1. Did you know that some nutrient deficiencies can look like mental health problems? Yup. The food we eat (or don’t eat) can affect us so profoundly that it mimics a mental health imbalance…this includes deficiencies in B-vitamins, vitamin D, and the mineral selenium. Clearly, getting enough vitamins, minerals, (and other things like antioxidants) are key. These nutrients not only reduce inflammation but also fuel the biochemical reactions in our bodies. So make sure you’re eating a variety of nutrient-dense whole foods, especially fresh fruits and vegetables. In fact, studies show that people who eat the most fruits and vegetables are the happiest. #yesplease
  2. Pay special attention to vitamin D (the sunshine vitamin), as it’s not naturally occurring in too many foods.
  3. Selenium is an essential mineral found in Brazil nuts, walnuts, cod, and poultry. Try to add some of those to your weekly diet.
  4. Fourth. Make sure you get enough protein. Protein is your body’s main supply of amino acids. Amino acids are very important for mood issues because they are the building blocks of neurotransmitters. I recommend eating protein with every meal and don’t forget that protein also helps to regulate blood sugar,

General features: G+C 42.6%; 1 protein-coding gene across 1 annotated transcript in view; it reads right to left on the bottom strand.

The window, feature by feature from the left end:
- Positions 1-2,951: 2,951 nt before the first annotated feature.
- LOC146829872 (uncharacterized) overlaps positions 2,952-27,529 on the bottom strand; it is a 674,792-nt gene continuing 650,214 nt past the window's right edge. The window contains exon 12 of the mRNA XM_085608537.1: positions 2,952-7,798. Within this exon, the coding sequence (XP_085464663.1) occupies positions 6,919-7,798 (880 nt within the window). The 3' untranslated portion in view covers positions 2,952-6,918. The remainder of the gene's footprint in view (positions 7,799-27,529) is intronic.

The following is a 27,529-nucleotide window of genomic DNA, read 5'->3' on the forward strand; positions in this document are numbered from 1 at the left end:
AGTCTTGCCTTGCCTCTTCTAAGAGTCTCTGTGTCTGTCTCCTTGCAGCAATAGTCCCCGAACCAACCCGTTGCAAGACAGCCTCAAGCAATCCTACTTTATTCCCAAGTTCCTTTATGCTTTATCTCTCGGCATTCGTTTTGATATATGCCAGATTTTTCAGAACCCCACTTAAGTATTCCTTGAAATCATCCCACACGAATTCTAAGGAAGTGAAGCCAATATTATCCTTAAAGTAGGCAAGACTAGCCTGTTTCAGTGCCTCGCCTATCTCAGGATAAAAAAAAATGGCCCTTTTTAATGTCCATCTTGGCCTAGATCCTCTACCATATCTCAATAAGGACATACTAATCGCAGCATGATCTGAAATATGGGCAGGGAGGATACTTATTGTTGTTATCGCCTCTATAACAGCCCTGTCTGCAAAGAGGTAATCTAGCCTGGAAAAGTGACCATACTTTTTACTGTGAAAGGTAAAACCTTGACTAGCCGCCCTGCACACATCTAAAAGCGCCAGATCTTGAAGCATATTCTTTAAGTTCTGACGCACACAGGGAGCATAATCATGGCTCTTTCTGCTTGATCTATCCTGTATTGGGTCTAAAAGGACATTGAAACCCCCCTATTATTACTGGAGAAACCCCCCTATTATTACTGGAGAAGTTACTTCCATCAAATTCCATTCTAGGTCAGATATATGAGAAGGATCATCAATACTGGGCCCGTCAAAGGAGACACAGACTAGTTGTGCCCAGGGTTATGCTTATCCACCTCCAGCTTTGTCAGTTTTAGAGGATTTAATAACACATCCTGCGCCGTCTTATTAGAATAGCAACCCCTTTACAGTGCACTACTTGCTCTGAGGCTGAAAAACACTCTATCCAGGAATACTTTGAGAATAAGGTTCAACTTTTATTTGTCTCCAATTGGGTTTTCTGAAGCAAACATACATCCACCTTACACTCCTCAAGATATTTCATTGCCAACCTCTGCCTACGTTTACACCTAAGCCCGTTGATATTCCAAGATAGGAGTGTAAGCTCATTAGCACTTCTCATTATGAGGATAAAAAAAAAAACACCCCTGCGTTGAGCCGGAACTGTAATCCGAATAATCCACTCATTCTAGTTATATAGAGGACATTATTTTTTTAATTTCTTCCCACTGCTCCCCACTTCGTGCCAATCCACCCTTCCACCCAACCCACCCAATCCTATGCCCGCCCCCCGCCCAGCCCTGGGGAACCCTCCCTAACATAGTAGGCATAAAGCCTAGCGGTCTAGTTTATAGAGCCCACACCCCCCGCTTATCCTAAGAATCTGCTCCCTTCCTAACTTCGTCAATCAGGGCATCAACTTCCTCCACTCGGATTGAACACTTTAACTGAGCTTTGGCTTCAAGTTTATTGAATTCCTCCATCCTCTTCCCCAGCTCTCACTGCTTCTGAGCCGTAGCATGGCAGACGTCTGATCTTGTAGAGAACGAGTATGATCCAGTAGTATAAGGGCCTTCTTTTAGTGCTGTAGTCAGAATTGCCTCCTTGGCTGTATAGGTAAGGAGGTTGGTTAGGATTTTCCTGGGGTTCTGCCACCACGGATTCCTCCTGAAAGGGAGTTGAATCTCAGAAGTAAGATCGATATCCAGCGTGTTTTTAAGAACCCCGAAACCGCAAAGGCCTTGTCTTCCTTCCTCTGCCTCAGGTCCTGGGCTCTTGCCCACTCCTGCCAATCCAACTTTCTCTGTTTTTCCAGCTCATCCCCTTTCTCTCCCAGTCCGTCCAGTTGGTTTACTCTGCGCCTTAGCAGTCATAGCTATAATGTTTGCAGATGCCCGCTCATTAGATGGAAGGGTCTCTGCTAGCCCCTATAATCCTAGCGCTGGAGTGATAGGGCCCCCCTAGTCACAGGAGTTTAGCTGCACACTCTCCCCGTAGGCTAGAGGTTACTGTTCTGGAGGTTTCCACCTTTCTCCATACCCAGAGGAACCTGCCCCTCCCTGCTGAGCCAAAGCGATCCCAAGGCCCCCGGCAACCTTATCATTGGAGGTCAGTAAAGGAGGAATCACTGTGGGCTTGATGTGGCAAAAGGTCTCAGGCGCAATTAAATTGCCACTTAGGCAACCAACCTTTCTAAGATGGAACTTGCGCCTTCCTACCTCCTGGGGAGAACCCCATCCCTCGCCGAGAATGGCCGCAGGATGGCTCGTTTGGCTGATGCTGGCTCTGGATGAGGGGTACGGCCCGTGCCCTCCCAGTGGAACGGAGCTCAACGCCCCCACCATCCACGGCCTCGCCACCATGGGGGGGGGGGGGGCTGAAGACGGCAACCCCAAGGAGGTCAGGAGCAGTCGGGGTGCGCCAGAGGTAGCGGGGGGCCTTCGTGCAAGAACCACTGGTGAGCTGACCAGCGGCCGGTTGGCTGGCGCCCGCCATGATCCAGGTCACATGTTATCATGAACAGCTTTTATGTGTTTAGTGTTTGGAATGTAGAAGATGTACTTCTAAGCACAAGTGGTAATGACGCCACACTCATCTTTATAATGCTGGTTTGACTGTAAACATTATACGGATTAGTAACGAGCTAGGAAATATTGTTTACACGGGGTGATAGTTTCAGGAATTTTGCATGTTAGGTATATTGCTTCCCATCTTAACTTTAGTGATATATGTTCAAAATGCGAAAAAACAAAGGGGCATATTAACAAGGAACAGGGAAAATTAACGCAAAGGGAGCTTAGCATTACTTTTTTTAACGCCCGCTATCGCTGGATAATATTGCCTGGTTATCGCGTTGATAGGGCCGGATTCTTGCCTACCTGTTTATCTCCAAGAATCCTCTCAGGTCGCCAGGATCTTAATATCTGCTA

5. Fifth. Complex carbohydrates like sweet potato and quinoa are great too. They allow better absorption of key amino acids like tryptophan (and remember that Turkey time is just around the corner). Tryptophan is used by your body to make serotonin (your “happy hormone”) and melatonin (your “sleepy” hormone). So, if you want to relax, try these in the evening.
  6. Sixth. Fish and other sources of omega-3 fatty acids (nuts, seeds, and algae) are also mood-boosting. Omega-3s are definitely “brain food” and may help to ease some symptoms.

FUN FACT: One study showed that giving one multi-vitamin and one omega-3  fish oil tablet per day to prison inmates reduced the incidence of violent behavior by 50%!